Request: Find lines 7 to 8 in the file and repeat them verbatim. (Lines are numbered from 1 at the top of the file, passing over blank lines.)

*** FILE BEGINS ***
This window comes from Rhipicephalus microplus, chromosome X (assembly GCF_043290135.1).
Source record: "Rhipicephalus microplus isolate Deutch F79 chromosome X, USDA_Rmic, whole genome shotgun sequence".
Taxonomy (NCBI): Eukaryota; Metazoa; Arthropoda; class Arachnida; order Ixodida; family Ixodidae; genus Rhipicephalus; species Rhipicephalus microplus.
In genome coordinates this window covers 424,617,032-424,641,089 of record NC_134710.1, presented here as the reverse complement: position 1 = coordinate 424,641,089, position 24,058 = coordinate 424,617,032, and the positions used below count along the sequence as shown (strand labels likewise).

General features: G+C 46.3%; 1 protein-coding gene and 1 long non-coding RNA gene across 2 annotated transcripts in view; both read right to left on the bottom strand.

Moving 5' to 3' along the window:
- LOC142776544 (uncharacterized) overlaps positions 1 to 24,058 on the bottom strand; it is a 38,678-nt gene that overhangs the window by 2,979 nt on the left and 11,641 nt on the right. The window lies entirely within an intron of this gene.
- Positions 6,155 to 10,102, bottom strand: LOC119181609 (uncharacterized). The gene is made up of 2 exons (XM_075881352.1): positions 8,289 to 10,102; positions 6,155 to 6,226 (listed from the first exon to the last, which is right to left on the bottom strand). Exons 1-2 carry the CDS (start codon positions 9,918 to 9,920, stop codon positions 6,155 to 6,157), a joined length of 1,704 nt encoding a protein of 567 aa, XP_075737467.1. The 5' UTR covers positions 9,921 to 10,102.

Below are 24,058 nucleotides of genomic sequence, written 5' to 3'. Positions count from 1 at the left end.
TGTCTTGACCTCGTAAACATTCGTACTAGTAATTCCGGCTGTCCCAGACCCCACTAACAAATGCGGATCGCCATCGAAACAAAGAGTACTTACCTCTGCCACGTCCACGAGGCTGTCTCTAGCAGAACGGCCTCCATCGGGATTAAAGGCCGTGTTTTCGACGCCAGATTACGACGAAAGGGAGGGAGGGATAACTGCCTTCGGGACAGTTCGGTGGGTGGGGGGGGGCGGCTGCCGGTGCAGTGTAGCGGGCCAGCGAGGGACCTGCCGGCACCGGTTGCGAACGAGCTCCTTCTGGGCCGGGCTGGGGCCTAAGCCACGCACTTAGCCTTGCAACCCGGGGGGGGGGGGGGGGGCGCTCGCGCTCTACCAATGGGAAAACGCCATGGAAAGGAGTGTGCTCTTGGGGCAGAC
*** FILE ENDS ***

- LOC142776544 (uncharacterized) overlaps positions 1 to 24,058 on the bottom strand; it is a 38,678-nt gene that overhangs the window by 2,979 nt on the left and 11,641 nt on the right. The window lies entirely within an intron of this gene.
- Positions 6,155 to 10,102, bottom strand: LOC119181609 (uncharacterized). The gene is made up of 2 exons (XM_075881352.1): positions 8,289 to 10,102; positions 6,155 to 6,226 (listed from the first exon to the last, which is right to left on the bottom strand). Exons 1-2 carry the CDS (start codon positions 9,918 to 9,920, stop codon positions 6,155 to 6,157), a joined length of 1,704 nt encoding a protein of 567 aa, XP_075737467.1. The 5' UTR covers positions 9,921 to 10,102.